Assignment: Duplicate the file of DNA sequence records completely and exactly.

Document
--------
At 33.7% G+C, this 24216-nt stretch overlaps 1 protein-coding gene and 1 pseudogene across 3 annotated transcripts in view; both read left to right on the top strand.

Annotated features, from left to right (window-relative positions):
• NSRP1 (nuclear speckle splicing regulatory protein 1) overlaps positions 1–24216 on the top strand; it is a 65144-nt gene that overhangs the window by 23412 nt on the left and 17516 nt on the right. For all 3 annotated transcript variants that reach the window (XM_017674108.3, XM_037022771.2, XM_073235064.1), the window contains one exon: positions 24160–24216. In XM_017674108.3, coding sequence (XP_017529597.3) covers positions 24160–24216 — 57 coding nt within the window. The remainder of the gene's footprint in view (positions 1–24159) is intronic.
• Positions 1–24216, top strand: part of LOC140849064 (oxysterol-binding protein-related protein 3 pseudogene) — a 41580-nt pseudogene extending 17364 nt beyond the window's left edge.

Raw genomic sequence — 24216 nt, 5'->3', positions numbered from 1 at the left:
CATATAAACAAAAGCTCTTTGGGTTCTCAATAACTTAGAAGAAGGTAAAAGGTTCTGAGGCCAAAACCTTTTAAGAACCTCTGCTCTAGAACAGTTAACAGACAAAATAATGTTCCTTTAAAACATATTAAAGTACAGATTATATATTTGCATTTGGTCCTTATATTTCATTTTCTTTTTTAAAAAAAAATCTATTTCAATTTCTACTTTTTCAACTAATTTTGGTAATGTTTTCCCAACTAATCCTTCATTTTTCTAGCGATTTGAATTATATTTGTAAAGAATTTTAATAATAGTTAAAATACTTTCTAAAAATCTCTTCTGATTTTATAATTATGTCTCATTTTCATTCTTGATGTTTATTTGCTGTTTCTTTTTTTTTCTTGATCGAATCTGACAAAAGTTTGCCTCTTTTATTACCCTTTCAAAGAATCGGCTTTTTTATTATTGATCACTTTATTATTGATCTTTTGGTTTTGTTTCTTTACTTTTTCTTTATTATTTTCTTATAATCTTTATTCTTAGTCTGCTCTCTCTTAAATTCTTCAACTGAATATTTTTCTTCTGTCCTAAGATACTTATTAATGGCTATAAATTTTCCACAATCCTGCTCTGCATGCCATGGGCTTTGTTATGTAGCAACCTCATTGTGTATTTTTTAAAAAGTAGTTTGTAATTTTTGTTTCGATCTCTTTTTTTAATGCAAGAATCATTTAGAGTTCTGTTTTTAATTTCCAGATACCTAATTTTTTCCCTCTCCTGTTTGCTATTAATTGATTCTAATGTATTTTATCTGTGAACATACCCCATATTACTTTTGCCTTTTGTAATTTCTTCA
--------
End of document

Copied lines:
At 33.7% G+C, this 24216-nt stretch overlaps 1 protein-coding gene and 1 pseudogene across 3 annotated transcripts in view; both read left to right on the top strand.

Annotated features, from left to right (window-relative positions):
• NSRP1 (nuclear speckle splicing regulatory protein 1) overlaps positions 1–24216 on the top strand; it is a 65144-nt gene that overhangs the window by 23412 nt on the left and 17516 nt on the right. For all 3 annotated transcript variants that reach the window (XM_017674108.3, XM_037022771.2, XM_073235064.1), the window contains one exon: positions 24160–24216. In XM_017674108.3, coding sequence (XP_017529597.3) covers positions 24160–24216 — 57 coding nt within the window. The remainder of the gene's footprint in view (positions 1–24159) is intronic.
• Positions 1–24216, top strand: part of LOC140849064 (oxysterol-binding protein-related protein 3 pseudogene) — a 41580-nt pseudogene extending 17364 nt beyond the window's left edge.

Raw genomic sequence — 24216 nt, 5'->3', positions numbered from 1 at the left:
CATATAAACAAAAGCTCTTTGGGTTCTCAATAACTTAGAAGAAGGTAAAAGGTTCTGAGGCCAAAACCTTTTAAGAACCTCTGCTCTAGAACAGTTAACAGACAAAATAATGTTCCTTTAAAACATATTAAAGTACAGATTATATATTTGCATTTGGTCCTTATATTTCATTTTCTTTTTTAAAAAAAAATCTATTTCAATTTCTACTTTTTCAACTAATTTTGGTAATGTTTTCCCAACTAATCCTTCATTTTTCTAGCGATTTGAATTATATTTGTAAAGAATTTTAATAATAGTTAAAATACTTTCTAAAAATCTCTTCTGATTTTATAATTATGTCTCATTTTCATTCTTGATGTTTATTTGCTGTTTCTTTTTTTTTCTTGATCGAATCTGACAAAAGTTTGCCTCTTTTATTACCCTTTCAAAGAATCGGCTTTTTTATTATTGATCACTTTATTATTGATCTTTTGGTTTTGTTTCTTTACTTTTTCTTTATTATTTTCTTATAATCTTTATTCTTAGTCTGCTCTCTCTTAAATTCTTCAACTGAATATTTTTCTTCTGTCCTAAGATACTTATTAATGGCTATAAATTTTCCACAATCCTGCTCTGCATGCCATGGGCTTTGTTATGTAGCAACCTCATTGTGTATTTTTTAAAAAGTAGTTTGTAATTTTTGTTTCGATCTCTTTTTTTAATGCAAGAATCATTTAGAGTTCTGTTTTTAATTTCCAGATACCTAATTTTTTCCCTCTCCTGTTTGCTATTAATTGATTCTAATGTATTTTATCTGTGAACATACCCCATATTACTTTTGCCTTTTGTAATTTCTTCA